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CBP Seizes Illicit Narcotics in Weekend Haul

Release Date: 
July 20, 2010

Nogales, Ariz. - U.S. Customs and Border Protection officers seized more than 51 pounds of cocaine, 560 pounds of marijuana and four pounds of heroin in six separate smuggling attempts over the weekend.

In the morning hours of July 16, CBP officers inspected a 2002 Dodge Caravan driven by a 44-year-old woman from Nogales, Sonora, Mexico. During the inspection, they discovered several packages of cocaine totaling more than 51 pounds.

Later that same day, officers referred a 14-year-old boy from Nogales, Sonora for a secondary inspection and discovered two pounds of heroin concealed in his shoes. About 10 minutes later, officers arrested an 18-year-old man from Nogales, Sonora who was also carrying two pounds of heroin in the same type of shoes.

Officers found packages of marijuana hidden behind the seats of this car

Officers found packages of marijuana hidden behind the seats of this car

CBP officers inspecting a 2003 Ford Expedition driven by a 26-year-old woman from Phoenix found 240 packages containing more than 441 pounds of marijuana. Within the same hour, officers inspecting a 1996 Buick Le Saber driven by an 18-year-old woman from Nogales, Sonora, Mexico, discovered four packages of marijuana totaling more than 41 pounds.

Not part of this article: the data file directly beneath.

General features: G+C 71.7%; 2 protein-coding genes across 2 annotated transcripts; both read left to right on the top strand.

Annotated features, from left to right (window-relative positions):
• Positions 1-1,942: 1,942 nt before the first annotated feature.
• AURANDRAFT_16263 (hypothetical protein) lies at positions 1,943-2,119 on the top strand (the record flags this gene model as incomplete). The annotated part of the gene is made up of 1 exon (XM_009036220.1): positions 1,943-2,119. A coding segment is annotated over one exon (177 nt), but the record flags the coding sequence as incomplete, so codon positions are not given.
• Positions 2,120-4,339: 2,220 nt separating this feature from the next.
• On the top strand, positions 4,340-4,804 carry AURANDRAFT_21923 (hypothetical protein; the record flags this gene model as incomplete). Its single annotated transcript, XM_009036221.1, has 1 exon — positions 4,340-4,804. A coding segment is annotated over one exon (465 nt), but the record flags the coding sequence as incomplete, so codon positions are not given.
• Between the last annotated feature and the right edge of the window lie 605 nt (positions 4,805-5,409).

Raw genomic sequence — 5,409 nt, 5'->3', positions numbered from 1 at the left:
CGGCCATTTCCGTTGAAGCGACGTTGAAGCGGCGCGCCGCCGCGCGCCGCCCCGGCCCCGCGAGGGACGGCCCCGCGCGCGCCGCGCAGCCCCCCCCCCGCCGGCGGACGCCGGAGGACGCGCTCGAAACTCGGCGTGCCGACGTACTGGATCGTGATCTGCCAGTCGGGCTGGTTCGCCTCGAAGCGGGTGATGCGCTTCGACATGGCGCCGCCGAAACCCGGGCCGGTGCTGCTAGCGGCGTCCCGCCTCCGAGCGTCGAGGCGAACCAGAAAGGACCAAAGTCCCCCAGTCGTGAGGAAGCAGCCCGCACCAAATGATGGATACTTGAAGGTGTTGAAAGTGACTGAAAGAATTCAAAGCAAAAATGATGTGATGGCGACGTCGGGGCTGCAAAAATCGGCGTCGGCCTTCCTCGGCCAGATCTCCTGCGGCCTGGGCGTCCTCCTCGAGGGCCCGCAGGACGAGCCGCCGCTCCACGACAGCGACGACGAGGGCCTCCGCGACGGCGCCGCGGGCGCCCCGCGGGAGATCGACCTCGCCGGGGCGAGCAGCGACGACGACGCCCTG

In all seizures, the narcotics and vehicles were seized and suspects were turned over to Immigration and Customs Enforcement for further investigation.

The Office of Field Operations is responsible for securing our borders at the ports of entry. U.S. Customs and Border Protection officers' primary mission is anti-terrorism; they screen all people, vehicles, and goods entering the United States, while facilitating the flow of legitimate trade and travel into and out of the United States. Their mission also includes carrying out traditional border-related responsibilities, including narcotics interdiction, enforcing immigration law, protecting the nation's food supply and agriculture industry from pests and diseases, and enforcing trade laws.

While anti-terrorism is the primary mission of U.S. Customs and Border Protection, the inspection process at the ports of entry associated with this mission results in impressive numbers of enforcement actions in all categories.

Last modified: 
February 9, 2017